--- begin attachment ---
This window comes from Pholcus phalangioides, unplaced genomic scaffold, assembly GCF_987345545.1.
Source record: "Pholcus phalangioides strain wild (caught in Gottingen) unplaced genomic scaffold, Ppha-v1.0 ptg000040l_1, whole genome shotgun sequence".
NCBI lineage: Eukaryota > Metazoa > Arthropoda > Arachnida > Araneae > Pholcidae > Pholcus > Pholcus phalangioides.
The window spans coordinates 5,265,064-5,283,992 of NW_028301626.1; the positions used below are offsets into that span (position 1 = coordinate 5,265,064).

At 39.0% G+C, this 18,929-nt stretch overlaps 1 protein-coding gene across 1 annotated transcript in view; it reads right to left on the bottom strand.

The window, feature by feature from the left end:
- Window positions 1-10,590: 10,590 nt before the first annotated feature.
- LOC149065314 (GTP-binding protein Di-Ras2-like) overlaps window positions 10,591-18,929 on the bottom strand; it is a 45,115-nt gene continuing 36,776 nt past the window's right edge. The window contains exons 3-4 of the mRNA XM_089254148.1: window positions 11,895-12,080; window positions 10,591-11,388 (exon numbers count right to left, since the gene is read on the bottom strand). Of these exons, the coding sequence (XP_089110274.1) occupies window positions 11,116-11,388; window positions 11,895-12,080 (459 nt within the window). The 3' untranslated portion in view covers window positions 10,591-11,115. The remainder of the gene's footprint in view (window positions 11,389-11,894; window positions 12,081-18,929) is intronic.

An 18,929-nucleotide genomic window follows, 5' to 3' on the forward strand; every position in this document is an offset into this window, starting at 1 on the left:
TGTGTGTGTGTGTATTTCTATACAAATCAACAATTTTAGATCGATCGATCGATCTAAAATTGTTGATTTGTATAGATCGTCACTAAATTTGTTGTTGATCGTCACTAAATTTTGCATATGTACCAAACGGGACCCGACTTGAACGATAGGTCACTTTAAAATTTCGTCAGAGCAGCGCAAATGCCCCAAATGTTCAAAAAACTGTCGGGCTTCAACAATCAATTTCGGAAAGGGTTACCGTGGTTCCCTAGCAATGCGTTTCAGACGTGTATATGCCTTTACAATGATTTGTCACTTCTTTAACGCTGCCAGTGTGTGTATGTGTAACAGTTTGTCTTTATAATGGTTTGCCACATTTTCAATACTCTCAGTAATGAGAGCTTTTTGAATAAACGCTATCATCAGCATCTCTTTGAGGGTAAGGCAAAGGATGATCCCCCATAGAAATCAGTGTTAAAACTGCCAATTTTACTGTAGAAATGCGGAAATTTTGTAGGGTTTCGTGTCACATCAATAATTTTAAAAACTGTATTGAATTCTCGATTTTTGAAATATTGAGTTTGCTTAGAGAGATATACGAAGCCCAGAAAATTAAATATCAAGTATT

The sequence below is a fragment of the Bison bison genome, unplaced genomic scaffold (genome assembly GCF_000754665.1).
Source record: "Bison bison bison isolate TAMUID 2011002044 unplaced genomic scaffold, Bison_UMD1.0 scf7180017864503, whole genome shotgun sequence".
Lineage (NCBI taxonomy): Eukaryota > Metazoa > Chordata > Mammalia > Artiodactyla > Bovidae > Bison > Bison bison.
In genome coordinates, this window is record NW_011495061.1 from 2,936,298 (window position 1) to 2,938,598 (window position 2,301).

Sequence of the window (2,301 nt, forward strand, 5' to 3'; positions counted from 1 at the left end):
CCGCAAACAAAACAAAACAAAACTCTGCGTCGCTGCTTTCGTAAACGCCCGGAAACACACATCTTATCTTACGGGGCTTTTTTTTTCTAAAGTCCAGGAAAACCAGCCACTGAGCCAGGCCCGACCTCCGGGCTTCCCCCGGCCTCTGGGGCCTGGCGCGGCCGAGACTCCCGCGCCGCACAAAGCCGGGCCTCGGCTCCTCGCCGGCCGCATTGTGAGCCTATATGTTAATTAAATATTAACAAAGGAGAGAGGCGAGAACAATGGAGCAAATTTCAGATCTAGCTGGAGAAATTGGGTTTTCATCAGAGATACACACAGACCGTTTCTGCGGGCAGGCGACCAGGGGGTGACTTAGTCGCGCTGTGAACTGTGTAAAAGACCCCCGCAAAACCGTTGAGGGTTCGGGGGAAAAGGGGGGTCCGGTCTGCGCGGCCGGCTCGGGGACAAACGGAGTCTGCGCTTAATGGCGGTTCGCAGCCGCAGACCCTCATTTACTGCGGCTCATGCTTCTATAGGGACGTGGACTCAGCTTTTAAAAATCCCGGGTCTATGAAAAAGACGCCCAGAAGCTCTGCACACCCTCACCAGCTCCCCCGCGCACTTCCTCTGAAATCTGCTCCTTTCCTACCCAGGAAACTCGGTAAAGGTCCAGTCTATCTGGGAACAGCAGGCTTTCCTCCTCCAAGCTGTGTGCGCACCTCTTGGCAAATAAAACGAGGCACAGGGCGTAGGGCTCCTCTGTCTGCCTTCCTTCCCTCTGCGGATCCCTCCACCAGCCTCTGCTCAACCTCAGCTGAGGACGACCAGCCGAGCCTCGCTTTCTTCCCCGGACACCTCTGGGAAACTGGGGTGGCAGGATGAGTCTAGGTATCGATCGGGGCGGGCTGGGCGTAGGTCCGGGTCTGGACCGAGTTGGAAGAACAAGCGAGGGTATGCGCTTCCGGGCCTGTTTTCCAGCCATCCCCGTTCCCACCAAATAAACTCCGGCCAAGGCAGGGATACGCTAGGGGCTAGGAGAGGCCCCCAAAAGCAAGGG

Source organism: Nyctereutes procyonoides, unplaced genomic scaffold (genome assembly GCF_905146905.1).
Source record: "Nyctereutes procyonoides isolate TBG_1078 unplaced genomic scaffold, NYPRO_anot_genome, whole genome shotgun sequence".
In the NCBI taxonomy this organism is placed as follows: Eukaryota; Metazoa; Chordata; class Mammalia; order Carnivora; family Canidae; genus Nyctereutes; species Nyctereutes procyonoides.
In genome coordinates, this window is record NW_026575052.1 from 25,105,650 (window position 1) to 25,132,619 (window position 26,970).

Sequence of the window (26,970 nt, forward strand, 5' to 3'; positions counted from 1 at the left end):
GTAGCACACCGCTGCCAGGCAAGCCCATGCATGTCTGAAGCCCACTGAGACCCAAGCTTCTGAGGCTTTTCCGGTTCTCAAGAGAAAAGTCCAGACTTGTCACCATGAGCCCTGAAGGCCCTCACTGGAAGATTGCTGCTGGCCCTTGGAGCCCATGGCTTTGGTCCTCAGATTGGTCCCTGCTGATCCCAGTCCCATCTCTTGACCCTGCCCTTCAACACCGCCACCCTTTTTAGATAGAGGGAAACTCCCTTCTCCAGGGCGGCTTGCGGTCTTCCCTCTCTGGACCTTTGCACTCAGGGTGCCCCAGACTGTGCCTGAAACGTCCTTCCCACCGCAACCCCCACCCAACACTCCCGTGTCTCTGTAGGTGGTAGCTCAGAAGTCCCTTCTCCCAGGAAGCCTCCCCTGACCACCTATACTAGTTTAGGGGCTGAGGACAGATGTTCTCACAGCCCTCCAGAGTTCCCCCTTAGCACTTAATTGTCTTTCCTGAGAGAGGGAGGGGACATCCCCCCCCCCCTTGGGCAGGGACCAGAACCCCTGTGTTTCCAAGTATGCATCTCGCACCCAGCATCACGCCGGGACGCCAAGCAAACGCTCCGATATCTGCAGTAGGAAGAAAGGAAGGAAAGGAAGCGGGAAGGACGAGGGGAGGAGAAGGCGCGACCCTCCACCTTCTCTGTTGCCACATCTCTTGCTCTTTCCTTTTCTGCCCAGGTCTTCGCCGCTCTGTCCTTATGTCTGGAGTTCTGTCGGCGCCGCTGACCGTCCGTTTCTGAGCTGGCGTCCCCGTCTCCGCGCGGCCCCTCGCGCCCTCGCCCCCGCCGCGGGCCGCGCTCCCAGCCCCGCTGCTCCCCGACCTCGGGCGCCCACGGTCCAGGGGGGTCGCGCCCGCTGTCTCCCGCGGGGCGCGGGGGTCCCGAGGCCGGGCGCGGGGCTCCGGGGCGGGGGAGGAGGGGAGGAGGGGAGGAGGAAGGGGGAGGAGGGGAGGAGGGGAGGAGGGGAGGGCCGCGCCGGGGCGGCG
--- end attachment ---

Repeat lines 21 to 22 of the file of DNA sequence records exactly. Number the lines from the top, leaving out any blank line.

Sequence of the window (26,970 nt, forward strand, 5' to 3'; positions counted from 1 at the left end):
GTAGCACACCGCTGCCAGGCAAGCCCATGCATGTCTGAAGCCCACTGAGACCCAAGCTTCTGAGGCTTTTCCGGTTCTCAAGAGAAAAGTCCAGACTTGTCACCATGAGCCCTGAAGGCCCTCACTGGAAGATTGCTGCTGGCCCTTGGAGCCCATGGCTTTGGTCCTCAGATTGGTCCCTGCTGATCCCAGTCCCATCTCTTGACCCTGCCCTTCAACACCGCCACCCTTTTTAGATAGAGGGAAACTCCCTTCTCCAGGGCGGCTTGCGGTCTTCCCTCTCTGGACCTTTGCACTCAGGGTGCCCCAGACTGTGCCTGAAACGTCCTTCCCACCGCAACCCCCACCCAACACTCCCGTGTCTCTGTAGGTGGTAGCTCAGAAGTCCCTTCTCCCAGGAAGCCTCCCCTGACCACCTATACTAGTTTAGGGGCTGAGGACAGATGTTCTCACAGCCCTCCAGAGTTCCCCCTTAGCACTTAATTGTCTTTCCTGAGAGAGGGAGGGGACATCCCCCCCCCCCTTGGGCAGGGACCAGAACCCCTGTGTTTCCAAGTATGCATCTCGCACCCAGCATCACGCCGGGACGCCAAGCAAACGCTCCGATATCTGCAGTAGGAAGAAAGGAAGGAAAGGAAGCGGGAAGGACGAGGGGAGGAGAAGGCGCGACCCTCCACCTTCTCTGTTGCCACATCTCTTGCTCTTTCCTTTTCTGCCCAGGTCTTCGCCGCTCTGTCCTTATGTCTGGAGTTCTGTCGGCGCCGCTGACCGTCCGTTTCTGAGCTGGCGTCCCCGTCTCCGCGCGGCCCCTCGCGCCCTCGCCCCCGCCGCGGGCCGCGCTCCCAGCCCCGCTGCTCCCCGACCTCGGGCGCCCACGGTCCAGGGGGGTCGCGCCCGCTGTCTCCCGCGGGGCGCGGGGGTCCCGAGGCCGGGCGCGGGGCTCCGGGGCGGGGGAGGAGGGGAGGAGGGGAGGAGGAAGGGGGAGGAGGGGAGGAGGGGAGGAGGGGAGGGCCGCGCCGGGGCGGCG